Peking opera and its stylistic devices have appeared in many Chinese films. It often was used to signify a unique "Chineseness" in contrast to sense of culture being presented in Japanese films. Fei Mu, a director of the pre-Communist era, used Peking opera in a number of plays, sometimes within "Westernized", realistic plots. King Hu, a later Chinese film director, used many of the formal norms of Peking opera in his films, such as the parallelism between music, voice, and gesture. In the 1993 film Farewell My Concubine, by Chen Kaige, Peking opera serves as the object of pursuit for the protagonists and a backdrop for their romance. However, the film's portrayal of Peking opera has been criticized as one-dimensional. Chen returned to the subject again in 2008 with the Mei Lanfang biopic Forever Enthralled. Peking opera is also featured in Peking Opera Blues by Tsui Hark. A 1993 Western film that thematized Peking opera was M. Butterfly by David Cronenberg with Jeremy Irons and Joh...

    Fundamental to the performance and overall ambience of traditional Peking opera is the venue. There are many restored venues in Beijing dating from the late 17th century onwards, the opera stage at Prince Gong Mansion, Zhengyici-xi-lou and Huguang Guild Hall, being among them. However, modern venues for the general operatic and theatre stage are also common, such as the National Centre for the Performing Arts, and the Chang'an Grand Theatrelocated on the East Chang'an Avenue is an example of modern Peking opera theatre.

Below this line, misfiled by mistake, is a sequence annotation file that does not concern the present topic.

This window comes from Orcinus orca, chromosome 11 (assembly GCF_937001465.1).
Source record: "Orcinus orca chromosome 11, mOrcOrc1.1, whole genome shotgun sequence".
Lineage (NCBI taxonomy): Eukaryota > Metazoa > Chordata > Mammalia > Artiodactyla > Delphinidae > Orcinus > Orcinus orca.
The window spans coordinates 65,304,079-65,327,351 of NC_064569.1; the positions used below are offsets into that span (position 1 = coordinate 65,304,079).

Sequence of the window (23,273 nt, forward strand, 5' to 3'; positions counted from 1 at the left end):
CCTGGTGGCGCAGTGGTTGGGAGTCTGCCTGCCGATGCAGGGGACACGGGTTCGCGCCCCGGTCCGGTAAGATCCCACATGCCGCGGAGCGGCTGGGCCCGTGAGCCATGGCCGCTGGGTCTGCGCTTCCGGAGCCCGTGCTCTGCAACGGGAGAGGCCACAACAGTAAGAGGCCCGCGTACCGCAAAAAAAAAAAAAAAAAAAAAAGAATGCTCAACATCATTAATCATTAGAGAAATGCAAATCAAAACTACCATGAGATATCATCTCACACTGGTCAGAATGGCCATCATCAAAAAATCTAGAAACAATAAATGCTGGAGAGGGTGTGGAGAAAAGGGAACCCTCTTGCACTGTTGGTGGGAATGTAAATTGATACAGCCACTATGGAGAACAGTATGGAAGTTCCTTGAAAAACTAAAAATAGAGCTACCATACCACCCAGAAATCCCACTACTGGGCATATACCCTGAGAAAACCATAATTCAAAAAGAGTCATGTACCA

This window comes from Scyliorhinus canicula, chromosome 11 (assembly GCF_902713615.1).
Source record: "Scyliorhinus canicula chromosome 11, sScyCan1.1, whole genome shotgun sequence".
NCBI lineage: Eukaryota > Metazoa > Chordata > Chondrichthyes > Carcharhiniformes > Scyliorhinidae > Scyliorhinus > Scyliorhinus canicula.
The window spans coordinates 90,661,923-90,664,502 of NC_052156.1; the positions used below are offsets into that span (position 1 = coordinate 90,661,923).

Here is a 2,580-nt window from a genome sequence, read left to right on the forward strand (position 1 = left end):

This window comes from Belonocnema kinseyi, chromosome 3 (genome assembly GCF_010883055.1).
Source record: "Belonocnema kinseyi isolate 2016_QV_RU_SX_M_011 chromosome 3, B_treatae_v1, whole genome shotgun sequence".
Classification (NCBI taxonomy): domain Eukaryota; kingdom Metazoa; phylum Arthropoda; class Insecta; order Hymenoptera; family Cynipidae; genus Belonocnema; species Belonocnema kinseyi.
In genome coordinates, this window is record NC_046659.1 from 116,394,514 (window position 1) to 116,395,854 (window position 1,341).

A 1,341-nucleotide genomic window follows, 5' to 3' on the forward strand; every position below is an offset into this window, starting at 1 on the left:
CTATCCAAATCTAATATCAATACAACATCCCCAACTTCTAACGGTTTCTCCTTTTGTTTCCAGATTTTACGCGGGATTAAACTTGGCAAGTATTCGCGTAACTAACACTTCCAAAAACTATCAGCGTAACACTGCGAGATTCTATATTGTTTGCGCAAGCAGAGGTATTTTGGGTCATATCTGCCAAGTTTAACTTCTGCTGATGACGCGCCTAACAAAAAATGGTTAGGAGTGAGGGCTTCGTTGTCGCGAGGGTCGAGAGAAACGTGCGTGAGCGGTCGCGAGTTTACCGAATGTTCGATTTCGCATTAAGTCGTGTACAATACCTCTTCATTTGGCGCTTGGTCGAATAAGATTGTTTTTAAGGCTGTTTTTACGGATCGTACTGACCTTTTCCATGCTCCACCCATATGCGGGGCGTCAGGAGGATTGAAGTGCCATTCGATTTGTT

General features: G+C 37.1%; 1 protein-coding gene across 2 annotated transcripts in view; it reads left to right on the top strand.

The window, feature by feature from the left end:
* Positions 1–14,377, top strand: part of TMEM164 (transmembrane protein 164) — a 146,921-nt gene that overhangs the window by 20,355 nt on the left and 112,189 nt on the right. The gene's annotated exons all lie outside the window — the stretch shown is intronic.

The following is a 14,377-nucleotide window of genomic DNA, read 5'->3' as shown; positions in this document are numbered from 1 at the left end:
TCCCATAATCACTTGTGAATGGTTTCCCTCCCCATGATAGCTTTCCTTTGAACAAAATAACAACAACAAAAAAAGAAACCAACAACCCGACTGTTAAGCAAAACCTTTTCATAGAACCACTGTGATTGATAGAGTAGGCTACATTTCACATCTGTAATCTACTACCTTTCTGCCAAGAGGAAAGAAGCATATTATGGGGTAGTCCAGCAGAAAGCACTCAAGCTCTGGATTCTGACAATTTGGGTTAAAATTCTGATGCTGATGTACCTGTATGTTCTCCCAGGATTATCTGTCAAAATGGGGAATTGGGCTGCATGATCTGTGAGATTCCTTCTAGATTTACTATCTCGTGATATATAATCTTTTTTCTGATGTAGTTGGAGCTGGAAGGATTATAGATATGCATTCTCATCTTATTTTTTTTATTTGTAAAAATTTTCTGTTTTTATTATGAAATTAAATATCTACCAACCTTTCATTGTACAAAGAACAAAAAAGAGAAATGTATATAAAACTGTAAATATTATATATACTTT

6. Kyōiku kanji - Wikipedia教育漢字

    Kyōiku kanji (教育漢字, literally "education kanji"), also known as Gakunenbetsu kanji haitōhyō (学年別漢字配当表, literally "list of kanji by school year") is a list of 1,026 kanji and associated readings developed and ...

  7. Differences between Shinjitai and Simplified characters - Wikipedia
    • List of Different Simplifications
    • Traditional Characters That May Cause Problems Displaying
    • Different Stroke Orders in Chinese and Japanese

    The old and new forms of the Kyōiku Kanji and their Hànzì equivalents are listed below. In the following lists, the characters are sorted by the radicals of the Japanese kanji. The two Kokuji働 and 畑 in the Kyōiku Kanji List, which have no Chinese equivalents, are not listed here; in Japanese, neither character was affected by the simplifications. Note that 弁 is used to simplify three different Traditional characters (辨, 瓣, and 辯) in Japan. 1. No simplificationin either language (The following characters were simplified neither in Japanese nor in Chinese.) 1. 一 丁 下 三 不 天 五 民 正 平 可 再 百 否 武 夏 中 内 出 本 世 申 由 史 冊 央 向 曲 印 州 表 果 半 必 永 求 九 丸 千 久 少 夫 午 失 末 未 包 年 危 后 兵 我 束 卵 承 垂 刷 重 省 看 勉 七 乳 才 予 事 二 元 亡 六 主 市 交 忘 夜 育 京 卒 商 率 就 人 化 今 仁 付 代 仕 他 令 以 合 全 任 休 件 仲 作 何 位 住 余 低 似 命 使 念 例 供 信 保 便 値 修 借 候 倍 俳 俵 健 停 働 像 先 入 八 分 公 共 弟 並 典 前 益 善 尊 同 周 次 兆 冷 弱 刀 切 別 判 制 券 刻 副 割 力 加 助 努 勇 勤 句 北 疑 十 古 孝 直 南 真 裁 博 上 反 灰 厚 原 台 能 友 収 口 司 右 兄 吸 告 君 味 呼 品 唱 器 四 回 因 困 固 土 去 地 在 寺 均 志 坂 幸 型 城 基 域 喜 境 士 冬 各 夕 外 名 多...